Back in June at PhillyDH@Penn, I presented a workshop called “Social Media Tech Tools,” which provided a show-and-tell of six different social media tools that we use here at WIC and some tips about using social media to engage our audiences. The workshop took place in Van Pelt Library’s new Collaborative Classroom, which encourages flipped classroom and active learning methods via the room setup and technology. The room is also conducive to socializing as folks are collaborating and moving around the room, making it an ideal space to discuss social media.
One PhillyDH@Penn attendee, Pam Harris, Head of Reference at Swarthmore College Libraries, came to my workshop and thought it would be great for her staff members to take a summer field trip to Penn Libraries, see the Collaborative Classroom, and learn more about using social media effectively. So, this week, we did just that! We opened the workshop to Penn Libraries staff members as well, so that we could do some cross-institution sharing and socializing while discussing social media. Pam and seven of her staff members ventured out to Van Pelt Library, and we had a great time talking about social media tools. We kicked off the workshop with a bit of pre-workshop homework – a quiz called “Can You Tell What Makes a Good Tweet?” posted recently in the New York Times. The quiz encouraged us to ask and discuss the following questions: What makes an effective tweet? How can we create more content-heavy tweets without overwhelming our audiences? How can we better reach our respective audiences via creative content using various social media platforms?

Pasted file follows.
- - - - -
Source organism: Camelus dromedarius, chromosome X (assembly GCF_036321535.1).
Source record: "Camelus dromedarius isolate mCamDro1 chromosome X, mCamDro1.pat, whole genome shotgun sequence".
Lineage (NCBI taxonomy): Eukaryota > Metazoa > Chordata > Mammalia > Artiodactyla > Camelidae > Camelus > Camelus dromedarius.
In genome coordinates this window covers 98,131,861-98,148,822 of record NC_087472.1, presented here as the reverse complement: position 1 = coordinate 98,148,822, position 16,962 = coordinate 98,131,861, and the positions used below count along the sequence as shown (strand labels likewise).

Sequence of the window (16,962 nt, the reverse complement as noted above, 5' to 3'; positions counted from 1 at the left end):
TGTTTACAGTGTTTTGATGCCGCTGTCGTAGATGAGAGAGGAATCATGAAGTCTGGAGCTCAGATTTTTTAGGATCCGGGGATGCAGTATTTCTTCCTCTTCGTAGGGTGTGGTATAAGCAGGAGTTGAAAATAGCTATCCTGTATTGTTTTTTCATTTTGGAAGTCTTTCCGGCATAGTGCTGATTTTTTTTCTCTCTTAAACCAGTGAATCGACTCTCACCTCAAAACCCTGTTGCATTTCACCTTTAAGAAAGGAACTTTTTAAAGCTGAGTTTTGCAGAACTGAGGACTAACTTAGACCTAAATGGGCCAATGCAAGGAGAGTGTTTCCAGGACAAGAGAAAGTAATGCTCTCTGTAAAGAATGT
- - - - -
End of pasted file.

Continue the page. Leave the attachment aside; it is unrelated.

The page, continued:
While my presentation focused on specific examples of how we use social media at WIC, the floor opened up to examples of how Swarthmore Libraries and Penn Libraries staff members use social media for different purposes. We then did some structured “playing” with various tools; we rotated around the classroom tables every 5 minutes (enforced by the infamous Penn Libraries gong!), working on collaborative activities: using the world map on Flickr; testing new features in Instagram; creating a library spaces board on Pinterest; creating a story of choice on Storify; and using Mentionmapp with Twitter. Each group was very engaged and learned new things from each other by working through the activities.
(From left: Terry Heinrichs, Annette Newman, and Jessica Brangiel, Swarthmore Libraries)
(Mindy Weinberg and Manuel De La Cruz Gutierrez, Penn Libraries)
One lesson learned in the workshop is that social media is ever-changing. Even if your library or organization has a social media management system in place, platforms change and new features are added, which makes it hard to keep up with handling various accounts. We discussed that instead of joining every social media platform out there, it’s best for an organization to pick a few and devote time and resources to them. Sometimes, this is easier said than done, and one takeaway from the workshop was clear: we all struggle with strategies for handling social media in one way or another. If we have the attitude that we’re all in this together, we can learn from each other to figure out which tools and strategies work best for creating interesting content and reaching our target audiences.